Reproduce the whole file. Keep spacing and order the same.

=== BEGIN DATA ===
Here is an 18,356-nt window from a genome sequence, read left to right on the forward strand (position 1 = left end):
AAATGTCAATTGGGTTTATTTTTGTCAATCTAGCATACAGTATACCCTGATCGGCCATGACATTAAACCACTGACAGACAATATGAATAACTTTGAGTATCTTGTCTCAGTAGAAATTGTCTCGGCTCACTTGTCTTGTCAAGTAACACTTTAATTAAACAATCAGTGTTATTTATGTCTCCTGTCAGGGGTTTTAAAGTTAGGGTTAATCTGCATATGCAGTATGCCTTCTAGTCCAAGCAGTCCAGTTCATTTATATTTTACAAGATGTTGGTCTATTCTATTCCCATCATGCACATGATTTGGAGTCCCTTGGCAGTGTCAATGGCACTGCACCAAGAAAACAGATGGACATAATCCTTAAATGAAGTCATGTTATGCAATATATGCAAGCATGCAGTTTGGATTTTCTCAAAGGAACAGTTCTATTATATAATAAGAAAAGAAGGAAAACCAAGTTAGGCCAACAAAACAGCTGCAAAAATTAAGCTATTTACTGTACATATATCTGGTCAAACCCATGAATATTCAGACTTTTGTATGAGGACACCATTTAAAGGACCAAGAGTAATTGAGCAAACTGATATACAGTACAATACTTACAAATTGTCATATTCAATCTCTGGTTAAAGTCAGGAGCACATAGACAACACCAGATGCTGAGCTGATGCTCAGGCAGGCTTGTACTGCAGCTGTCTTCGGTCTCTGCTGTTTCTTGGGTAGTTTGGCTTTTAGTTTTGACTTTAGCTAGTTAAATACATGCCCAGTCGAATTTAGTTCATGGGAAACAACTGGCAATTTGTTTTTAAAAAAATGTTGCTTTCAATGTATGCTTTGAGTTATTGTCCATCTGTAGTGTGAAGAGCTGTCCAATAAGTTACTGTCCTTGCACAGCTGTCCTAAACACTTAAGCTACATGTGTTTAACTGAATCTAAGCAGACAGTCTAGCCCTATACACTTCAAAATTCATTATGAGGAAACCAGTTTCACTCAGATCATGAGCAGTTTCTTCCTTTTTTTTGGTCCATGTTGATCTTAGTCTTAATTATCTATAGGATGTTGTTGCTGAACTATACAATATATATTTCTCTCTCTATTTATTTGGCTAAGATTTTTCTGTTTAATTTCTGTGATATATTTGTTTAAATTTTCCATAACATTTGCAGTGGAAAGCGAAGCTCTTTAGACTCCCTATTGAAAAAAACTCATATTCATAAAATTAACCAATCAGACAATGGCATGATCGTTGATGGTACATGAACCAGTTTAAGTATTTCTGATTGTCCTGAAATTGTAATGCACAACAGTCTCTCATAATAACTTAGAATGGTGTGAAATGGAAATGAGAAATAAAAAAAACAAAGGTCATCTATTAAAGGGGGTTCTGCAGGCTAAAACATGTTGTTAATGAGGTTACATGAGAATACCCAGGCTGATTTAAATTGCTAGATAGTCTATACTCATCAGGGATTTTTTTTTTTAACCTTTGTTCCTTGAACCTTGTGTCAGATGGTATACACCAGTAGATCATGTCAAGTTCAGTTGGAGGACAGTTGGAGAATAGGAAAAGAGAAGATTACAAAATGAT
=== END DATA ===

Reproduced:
Here is an 18,356-nt window from a genome sequence, read left to right on the forward strand (position 1 = left end):
AAATGTCAATTGGGTTTATTTTTGTCAATCTAGCATACAGTATACCCTGATCGGCCATGACATTAAACCACTGACAGACAATATGAATAACTTTGAGTATCTTGTCTCAGTAGAAATTGTCTCGGCTCACTTGTCTTGTCAAGTAACACTTTAATTAAACAATCAGTGTTATTTATGTCTCCTGTCAGGGGTTTTAAAGTTAGGGTTAATCTGCATATGCAGTATGCCTTCTAGTCCAAGCAGTCCAGTTCATTTATATTTTACAAGATGTTGGTCTATTCTATTCCCATCATGCACATGATTTGGAGTCCCTTGGCAGTGTCAATGGCACTGCACCAAGAAAACAGATGGACATAATCCTTAAATGAAGTCATGTTATGCAATATATGCAAGCATGCAGTTTGGATTTTCTCAAAGGAACAGTTCTATTATATAATAAGAAAAGAAGGAAAACCAAGTTAGGCCAACAAAACAGCTGCAAAAATTAAGCTATTTACTGTACATATATCTGGTCAAACCCATGAATATTCAGACTTTTGTATGAGGACACCATTTAAAGGACCAAGAGTAATTGAGCAAACTGATATACAGTACAATACTTACAAATTGTCATATTCAATCTCTGGTTAAAGTCAGGAGCACATAGACAACACCAGATGCTGAGCTGATGCTCAGGCAGGCTTGTACTGCAGCTGTCTTCGGTCTCTGCTGTTTCTTGGGTAGTTTGGCTTTTAGTTTTGACTTTAGCTAGTTAAATACATGCCCAGTCGAATTTAGTTCATGGGAAACAACTGGCAATTTGTTTTTAAAAAAATGTTGCTTTCAATGTATGCTTTGAGTTATTGTCCATCTGTAGTGTGAAGAGCTGTCCAATAAGTTACTGTCCTTGCACAGCTGTCCTAAACACTTAAGCTACATGTGTTTAACTGAATCTAAGCAGACAGTCTAGCCCTATACACTTCAAAATTCATTATGAGGAAACCAGTTTCACTCAGATCATGAGCAGTTTCTTCCTTTTTTTTGGTCCATGTTGATCTTAGTCTTAATTATCTATAGGATGTTGTTGCTGAACTATACAATATATATTTCTCTCTCTATTTATTTGGCTAAGATTTTTCTGTTTAATTTCTGTGATATATTTGTTTAAATTTTCCATAACATTTGCAGTGGAAAGCGAAGCTCTTTAGACTCCCTATTGAAAAAAACTCATATTCATAAAATTAACCAATCAGACAATGGCATGATCGTTGATGGTACATGAACCAGTTTAAGTATTTCTGATTGTCCTGAAATTGTAATGCACAACAGTCTCTCATAATAACTTAGAATGGTGTGAAATGGAAATGAGAAATAAAAAAAACAAAGGTCATCTATTAAAGGGGGTTCTGCAGGCTAAAACATGTTGTTAATGAGGTTACATGAGAATACCCAGGCTGATTTAAATTGCTAGATAGTCTATACTCATCAGGGATTTTTTTTTTTAACCTTTGTTCCTTGAACCTTGTGTCAGATGGTATACACCAGTAGATCATGTCAAGTTCAGTTGGAGGACAGTTGGAGAATAGGAAAAGAGAAGATTACAAAATGAT